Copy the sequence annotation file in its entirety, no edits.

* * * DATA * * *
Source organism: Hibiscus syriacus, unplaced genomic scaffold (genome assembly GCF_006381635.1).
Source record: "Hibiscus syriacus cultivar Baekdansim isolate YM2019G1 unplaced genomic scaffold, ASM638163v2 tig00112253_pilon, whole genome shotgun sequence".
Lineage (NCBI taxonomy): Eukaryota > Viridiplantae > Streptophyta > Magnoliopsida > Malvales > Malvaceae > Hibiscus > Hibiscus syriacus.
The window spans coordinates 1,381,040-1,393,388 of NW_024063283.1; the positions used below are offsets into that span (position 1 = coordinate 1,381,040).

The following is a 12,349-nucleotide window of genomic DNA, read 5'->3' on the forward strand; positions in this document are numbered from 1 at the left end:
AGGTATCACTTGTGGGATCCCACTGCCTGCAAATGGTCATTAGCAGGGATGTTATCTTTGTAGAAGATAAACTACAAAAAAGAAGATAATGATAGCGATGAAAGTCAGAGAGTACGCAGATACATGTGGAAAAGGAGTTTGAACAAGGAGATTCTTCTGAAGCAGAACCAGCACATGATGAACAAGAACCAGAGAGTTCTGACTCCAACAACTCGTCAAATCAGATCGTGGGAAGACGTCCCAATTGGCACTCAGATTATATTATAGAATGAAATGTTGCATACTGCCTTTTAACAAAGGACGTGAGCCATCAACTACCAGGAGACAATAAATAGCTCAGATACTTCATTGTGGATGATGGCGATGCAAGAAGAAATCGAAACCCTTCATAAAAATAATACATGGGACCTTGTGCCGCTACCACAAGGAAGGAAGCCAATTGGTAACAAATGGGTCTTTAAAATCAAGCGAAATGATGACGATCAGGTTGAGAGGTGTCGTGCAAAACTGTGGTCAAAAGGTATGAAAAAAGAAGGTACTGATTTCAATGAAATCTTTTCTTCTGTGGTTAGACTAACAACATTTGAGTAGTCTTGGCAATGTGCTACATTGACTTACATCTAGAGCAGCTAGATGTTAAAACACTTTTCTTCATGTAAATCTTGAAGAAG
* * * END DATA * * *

Source organism: Hibiscus syriacus, unplaced genomic scaffold (genome assembly GCF_006381635.1).
Source record: "Hibiscus syriacus cultivar Baekdansim isolate YM2019G1 unplaced genomic scaffold, ASM638163v2 tig00112253_pilon, whole genome shotgun sequence".
Lineage (NCBI taxonomy): Eukaryota > Viridiplantae > Streptophyta > Magnoliopsida > Malvales > Malvaceae > Hibiscus > Hibiscus syriacus.
The window spans coordinates 1,381,040-1,393,388 of NW_024063283.1; the positions used below are offsets into that span (position 1 = coordinate 1,381,040).

The following is a 12,349-nucleotide window of genomic DNA, read 5'->3' on the forward strand; positions in this document are numbered from 1 at the left end:
AGGTATCACTTGTGGGATCCCACTGCCTGCAAATGGTCATTAGCAGGGATGTTATCTTTGTAGAAGATAAACTACAAAAAAGAAGATAATGATAGCGATGAAAGTCAGAGAGTACGCAGATACATGTGGAAAAGGAGTTTGAACAAGGAGATTCTTCTGAAGCAGAACCAGCACATGATGAACAAGAACCAGAGAGTTCTGACTCCAACAACTCGTCAAATCAGATCGTGGGAAGACGTCCCAATTGGCACTCAGATTATATTATAGAATGAAATGTTGCATACTGCCTTTTAACAAAGGACGTGAGCCATCAACTACCAGGAGACAATAAATAGCTCAGATACTTCATTGTGGATGATGGCGATGCAAGAAGAAATCGAAACCCTTCATAAAAATAATACATGGGACCTTGTGCCGCTACCACAAGGAAGGAAGCCAATTGGTAACAAATGGGTCTTTAAAATCAAGCGAAATGATGACGATCAGGTTGAGAGGTGTCGTGCAAAACTGTGGTCAAAAGGTATGAAAAAAGAAGGTACTGATTTCAATGAAATCTTTTCTTCTGTGGTTAGACTAACAACATTTGAGTAGTCTTGGCAATGTGCTACATTGACTTACATCTAGAGCAGCTAGATGTTAAAACACTTTTCTTCATGTAAATCTTGAAGAAG